Jesus is the Key to Sustaining Ministry
By Nicole Schrader
“Are you tired? Worn out? Burned out on religion? Come to me. Get away with me and you’ll recover your life. I’ll show you how to take a real rest…” Matthew 11:28 (The Message paraphrase by Eugene Peterson)
In this familiar verse, Jesus calls people to come to him and find rest, yet often the lives of believers are full of activity, service, and sacrifice. Our culture tells us our worth is measured by what we produce or accomplish. When is it enough? When can we stop for the day?
Working from a Place of Rest, a book by Tony Horsfall, answers these questions by focusing on the way Jesus walked through life in tune—and in time—with his Father in heaven. Jesus was always in the moment, present and mindful. His ministry was seemingly unhurried yet sovereignly planned.
Horsfall takes us to the scene where Jesus sits beside a well in Samaria and makes observations about the significance of resting in regard to the will of God.
Jacob’s well was there; so, Jesus, wearied as he was from his journey, was sitting beside the well. (John 4:6). The fact that he is resting, taking some time out, is what gives him the opportunity to “waste” time with the Samaritan woman who comes to the well while he is sitting there. Because of that life-giving conversation, not only is her life changed but the whole Samaritan town experiences revival…We can learn to work together with God just as Jesus did, for this was no idle moment; rather it was a moment of communion, of sensing what the Father was doing and of responding accordingly.
Working from a Place of Rest suggests our lives need margins, space, or time to allow for the unexpected. The biblical idea of keeping margins around a field from which the poor can glean can be carried over to the limits we place in our lives.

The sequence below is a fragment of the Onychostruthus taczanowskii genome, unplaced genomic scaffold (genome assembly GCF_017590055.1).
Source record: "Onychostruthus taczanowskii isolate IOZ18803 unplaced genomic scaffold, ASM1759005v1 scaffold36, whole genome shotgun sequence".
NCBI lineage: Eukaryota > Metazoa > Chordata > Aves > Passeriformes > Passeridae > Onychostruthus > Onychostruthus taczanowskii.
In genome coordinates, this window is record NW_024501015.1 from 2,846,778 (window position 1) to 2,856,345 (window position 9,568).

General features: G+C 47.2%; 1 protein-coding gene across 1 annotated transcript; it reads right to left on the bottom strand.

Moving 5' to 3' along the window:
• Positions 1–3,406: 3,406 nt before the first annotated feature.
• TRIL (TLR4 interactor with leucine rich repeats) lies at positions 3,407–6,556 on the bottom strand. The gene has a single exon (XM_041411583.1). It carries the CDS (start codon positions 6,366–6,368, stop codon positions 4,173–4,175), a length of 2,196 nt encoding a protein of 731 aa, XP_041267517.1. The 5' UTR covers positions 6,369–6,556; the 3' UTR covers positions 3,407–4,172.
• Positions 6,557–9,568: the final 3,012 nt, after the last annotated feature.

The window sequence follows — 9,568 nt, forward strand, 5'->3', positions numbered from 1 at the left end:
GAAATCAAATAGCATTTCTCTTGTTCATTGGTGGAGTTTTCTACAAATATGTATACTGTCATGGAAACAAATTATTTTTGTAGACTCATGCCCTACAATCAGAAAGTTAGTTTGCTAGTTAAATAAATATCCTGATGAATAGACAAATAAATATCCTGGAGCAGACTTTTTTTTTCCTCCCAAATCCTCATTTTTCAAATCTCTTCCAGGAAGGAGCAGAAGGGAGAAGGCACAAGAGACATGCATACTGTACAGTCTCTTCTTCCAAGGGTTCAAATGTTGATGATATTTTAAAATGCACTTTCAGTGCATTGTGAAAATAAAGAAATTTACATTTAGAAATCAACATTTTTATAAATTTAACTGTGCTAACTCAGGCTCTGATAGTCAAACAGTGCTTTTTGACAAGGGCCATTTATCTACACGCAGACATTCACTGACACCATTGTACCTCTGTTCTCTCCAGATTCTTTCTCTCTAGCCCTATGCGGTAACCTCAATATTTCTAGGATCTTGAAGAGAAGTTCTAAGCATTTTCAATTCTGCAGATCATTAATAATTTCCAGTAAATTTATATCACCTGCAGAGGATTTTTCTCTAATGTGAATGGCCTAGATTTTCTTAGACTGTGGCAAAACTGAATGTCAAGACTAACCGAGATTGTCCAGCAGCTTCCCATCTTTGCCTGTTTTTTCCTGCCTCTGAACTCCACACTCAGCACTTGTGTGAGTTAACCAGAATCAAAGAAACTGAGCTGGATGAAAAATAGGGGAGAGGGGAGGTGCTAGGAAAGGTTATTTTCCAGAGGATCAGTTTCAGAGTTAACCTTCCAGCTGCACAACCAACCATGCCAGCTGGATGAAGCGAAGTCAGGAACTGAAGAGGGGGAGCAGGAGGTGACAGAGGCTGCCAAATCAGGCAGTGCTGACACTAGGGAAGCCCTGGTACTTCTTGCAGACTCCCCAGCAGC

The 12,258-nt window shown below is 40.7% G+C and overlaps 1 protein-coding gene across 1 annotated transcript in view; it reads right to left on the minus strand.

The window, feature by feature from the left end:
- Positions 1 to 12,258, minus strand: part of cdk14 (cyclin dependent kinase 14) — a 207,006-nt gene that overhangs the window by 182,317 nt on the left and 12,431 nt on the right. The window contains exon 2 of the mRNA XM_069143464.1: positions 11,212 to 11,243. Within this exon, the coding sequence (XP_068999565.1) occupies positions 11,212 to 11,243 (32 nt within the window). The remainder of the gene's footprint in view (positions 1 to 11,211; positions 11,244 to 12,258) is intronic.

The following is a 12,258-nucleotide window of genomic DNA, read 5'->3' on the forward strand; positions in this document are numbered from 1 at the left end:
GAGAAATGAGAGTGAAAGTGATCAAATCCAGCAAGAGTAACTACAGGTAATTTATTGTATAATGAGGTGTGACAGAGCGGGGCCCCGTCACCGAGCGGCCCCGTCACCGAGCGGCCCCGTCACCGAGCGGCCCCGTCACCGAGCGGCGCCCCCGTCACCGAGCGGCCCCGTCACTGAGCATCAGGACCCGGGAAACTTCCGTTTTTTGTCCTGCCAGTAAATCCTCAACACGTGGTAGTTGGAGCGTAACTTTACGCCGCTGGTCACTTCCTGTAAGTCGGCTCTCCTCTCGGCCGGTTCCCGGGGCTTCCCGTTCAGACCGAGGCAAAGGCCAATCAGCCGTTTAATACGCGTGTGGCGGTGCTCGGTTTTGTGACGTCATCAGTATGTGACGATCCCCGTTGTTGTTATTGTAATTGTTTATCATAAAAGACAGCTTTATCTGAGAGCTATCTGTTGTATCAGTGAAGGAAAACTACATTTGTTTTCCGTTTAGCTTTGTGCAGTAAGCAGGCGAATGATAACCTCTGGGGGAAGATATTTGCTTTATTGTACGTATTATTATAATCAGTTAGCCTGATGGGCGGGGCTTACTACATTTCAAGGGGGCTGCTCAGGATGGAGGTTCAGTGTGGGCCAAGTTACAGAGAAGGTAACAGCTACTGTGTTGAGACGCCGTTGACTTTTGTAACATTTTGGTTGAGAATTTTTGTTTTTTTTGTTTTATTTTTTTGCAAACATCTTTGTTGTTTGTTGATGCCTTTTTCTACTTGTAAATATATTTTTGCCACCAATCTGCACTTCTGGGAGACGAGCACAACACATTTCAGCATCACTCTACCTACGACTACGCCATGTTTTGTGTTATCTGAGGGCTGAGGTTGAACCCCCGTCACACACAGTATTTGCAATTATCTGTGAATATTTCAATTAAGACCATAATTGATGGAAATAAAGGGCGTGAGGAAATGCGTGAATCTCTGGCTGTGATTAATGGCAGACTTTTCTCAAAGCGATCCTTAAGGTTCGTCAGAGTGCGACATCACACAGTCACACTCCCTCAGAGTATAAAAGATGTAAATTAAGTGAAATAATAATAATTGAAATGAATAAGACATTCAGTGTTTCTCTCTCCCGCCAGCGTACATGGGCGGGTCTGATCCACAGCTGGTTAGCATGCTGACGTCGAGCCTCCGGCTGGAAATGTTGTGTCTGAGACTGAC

Do we overload our schedules? Does a small delay trigger a disproportionate response in us?
Jesus rests by a well and takes up a conversation with a Samaritan woman. By the end of the chapter, Jesus is convinced to stay two days with the villagers. He is unruffled. It’s not the only time we see Jesus make a detour in his plans to deal with an “unexpected” situation. When he was on the way to see a little girl at the point of death, he stops in a crowd and addresses a woman who touches his robe.
Jesus said he always did the will of his Father. Horsfall puts it this way:
While Jesus was very clear about the task in hand and totally committed to doing the Father’s will, he does not seem to have fallen into the trap of being so tightly scheduled that he could not cope with interruptions and delays…
This book impacted the way I view myself:
- As a child of God my value and worth are not estimated by any activity of mine but wholly on the unconditional love of God in Jesus Christ.
This book impacted the way I view time:
- God is sovereign over my days. Resting in the fact he is in control and I am to wait and walk with him frees me from slavery to my to do lists. I give time back to God to apportion as he wills.
This book impacted the way I view ministry:
- By seeking God to help me set boundaries, I won’t overburden myself with responsibilities. Then, I am able to say “yes” to the things he calls me to do—and interruptions to my day become divine opportunities.
This book impacted the way I view quiet times:
- Jesus spent time alone with his Father. I, too, must establish a discipline of resting from activity to hear from God, to receive guidance and strength, and to nurture my relationship with him.
Those who understand what it means to work from a place of rest can be described as ‘contemplative activists’. They work just as hard as anyone else, yet they do so in a way that expresses their dependence on God and takes account of their own humanity. They are led rather than driven and rested rather than rushed. They are partners with God in the great adventure of making disciples in all the world.
Horsfall, Tony. Working from a Place of Rest: Jesus and the Key to Sustaining Ministry. Bible Reading Fellowship, 2010.
Nicole is a retired homeschool mother who loves to travel, bake bread, read, and spend time with her kids and grandkids. www.nicolelisamaria.com